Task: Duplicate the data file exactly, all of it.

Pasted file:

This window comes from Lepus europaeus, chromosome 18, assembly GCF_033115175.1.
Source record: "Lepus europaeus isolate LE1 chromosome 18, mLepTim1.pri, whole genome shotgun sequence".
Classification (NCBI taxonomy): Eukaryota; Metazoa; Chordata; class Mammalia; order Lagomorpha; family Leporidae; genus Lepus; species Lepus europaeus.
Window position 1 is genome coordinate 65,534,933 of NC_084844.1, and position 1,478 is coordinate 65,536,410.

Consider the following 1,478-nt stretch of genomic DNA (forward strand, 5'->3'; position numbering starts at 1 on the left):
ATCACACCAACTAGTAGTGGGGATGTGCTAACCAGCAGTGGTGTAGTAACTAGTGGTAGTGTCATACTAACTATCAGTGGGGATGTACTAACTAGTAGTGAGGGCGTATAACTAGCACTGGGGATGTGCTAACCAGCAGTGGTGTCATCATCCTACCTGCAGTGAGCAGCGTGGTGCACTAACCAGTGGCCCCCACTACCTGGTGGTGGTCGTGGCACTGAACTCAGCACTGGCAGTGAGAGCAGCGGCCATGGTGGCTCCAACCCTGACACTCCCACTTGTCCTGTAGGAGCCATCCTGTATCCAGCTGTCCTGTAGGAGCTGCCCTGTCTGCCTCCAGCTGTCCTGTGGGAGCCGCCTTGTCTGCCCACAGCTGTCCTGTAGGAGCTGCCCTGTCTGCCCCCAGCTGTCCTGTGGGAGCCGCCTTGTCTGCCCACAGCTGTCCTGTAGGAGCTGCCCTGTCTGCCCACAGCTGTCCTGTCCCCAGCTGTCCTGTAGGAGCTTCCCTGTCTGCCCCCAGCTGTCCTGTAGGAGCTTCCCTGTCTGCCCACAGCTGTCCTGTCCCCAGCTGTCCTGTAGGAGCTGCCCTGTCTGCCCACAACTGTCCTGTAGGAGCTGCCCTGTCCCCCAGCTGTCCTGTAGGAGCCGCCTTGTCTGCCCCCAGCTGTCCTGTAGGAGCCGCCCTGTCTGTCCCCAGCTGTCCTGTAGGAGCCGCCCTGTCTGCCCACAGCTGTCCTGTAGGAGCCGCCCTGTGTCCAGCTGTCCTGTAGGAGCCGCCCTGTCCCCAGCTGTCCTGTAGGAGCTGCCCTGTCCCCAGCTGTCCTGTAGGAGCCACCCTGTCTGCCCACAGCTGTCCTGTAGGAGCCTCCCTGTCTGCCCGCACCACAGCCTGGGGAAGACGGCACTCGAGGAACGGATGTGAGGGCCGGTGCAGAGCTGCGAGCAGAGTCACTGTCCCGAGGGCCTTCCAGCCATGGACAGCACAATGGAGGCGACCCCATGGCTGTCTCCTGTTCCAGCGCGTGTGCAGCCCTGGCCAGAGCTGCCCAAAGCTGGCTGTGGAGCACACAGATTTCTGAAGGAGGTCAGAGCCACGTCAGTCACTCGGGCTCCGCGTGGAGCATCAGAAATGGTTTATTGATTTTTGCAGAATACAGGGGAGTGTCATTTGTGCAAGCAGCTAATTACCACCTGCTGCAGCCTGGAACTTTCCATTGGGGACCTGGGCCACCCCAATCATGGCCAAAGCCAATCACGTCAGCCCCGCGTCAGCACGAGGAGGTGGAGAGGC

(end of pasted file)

This window comes from Lepus europaeus, chromosome 18, assembly GCF_033115175.1.
Source record: "Lepus europaeus isolate LE1 chromosome 18, mLepTim1.pri, whole genome shotgun sequence".
Classification (NCBI taxonomy): Eukaryota; Metazoa; Chordata; class Mammalia; order Lagomorpha; family Leporidae; genus Lepus; species Lepus europaeus.
Window position 1 is genome coordinate 65,534,933 of NC_084844.1, and position 1,478 is coordinate 65,536,410.

Consider the following 1,478-nt stretch of genomic DNA (forward strand, 5'->3'; position numbering starts at 1 on the left):
ATCACACCAACTAGTAGTGGGGATGTGCTAACCAGCAGTGGTGTAGTAACTAGTGGTAGTGTCATACTAACTATCAGTGGGGATGTACTAACTAGTAGTGAGGGCGTATAACTAGCACTGGGGATGTGCTAACCAGCAGTGGTGTCATCATCCTACCTGCAGTGAGCAGCGTGGTGCACTAACCAGTGGCCCCCACTACCTGGTGGTGGTCGTGGCACTGAACTCAGCACTGGCAGTGAGAGCAGCGGCCATGGTGGCTCCAACCCTGACACTCCCACTTGTCCTGTAGGAGCCATCCTGTATCCAGCTGTCCTGTAGGAGCTGCCCTGTCTGCCTCCAGCTGTCCTGTGGGAGCCGCCTTGTCTGCCCACAGCTGTCCTGTAGGAGCTGCCCTGTCTGCCCCCAGCTGTCCTGTGGGAGCCGCCTTGTCTGCCCACAGCTGTCCTGTAGGAGCTGCCCTGTCTGCCCACAGCTGTCCTGTCCCCAGCTGTCCTGTAGGAGCTTCCCTGTCTGCCCCCAGCTGTCCTGTAGGAGCTTCCCTGTCTGCCCACAGCTGTCCTGTCCCCAGCTGTCCTGTAGGAGCTGCCCTGTCTGCCCACAACTGTCCTGTAGGAGCTGCCCTGTCCCCCAGCTGTCCTGTAGGAGCCGCCTTGTCTGCCCCCAGCTGTCCTGTAGGAGCCGCCCTGTCTGTCCCCAGCTGTCCTGTAGGAGCCGCCCTGTCTGCCCACAGCTGTCCTGTAGGAGCCGCCCTGTGTCCAGCTGTCCTGTAGGAGCCGCCCTGTCCCCAGCTGTCCTGTAGGAGCTGCCCTGTCCCCAGCTGTCCTGTAGGAGCCACCCTGTCTGCCCACAGCTGTCCTGTAGGAGCCTCCCTGTCTGCCCGCACCACAGCCTGGGGAAGACGGCACTCGAGGAACGGATGTGAGGGCCGGTGCAGAGCTGCGAGCAGAGTCACTGTCCCGAGGGCCTTCCAGCCATGGACAGCACAATGGAGGCGACCCCATGGCTGTCTCCTGTTCCAGCGCGTGTGCAGCCCTGGCCAGAGCTGCCCAAAGCTGGCTGTGGAGCACACAGATTTCTGAAGGAGGTCAGAGCCACGTCAGTCACTCGGGCTCCGCGTGGAGCATCAGAAATGGTTTATTGATTTTTGCAGAATACAGGGGAGTGTCATTTGTGCAAGCAGCTAATTACCACCTGCTGCAGCCTGGAACTTTCCATTGGGGACCTGGGCCACCCCAATCATGGCCAAAGCCAATCACGTCAGCCCCGCGTCAGCACGAGGAGGTGGAGAGGC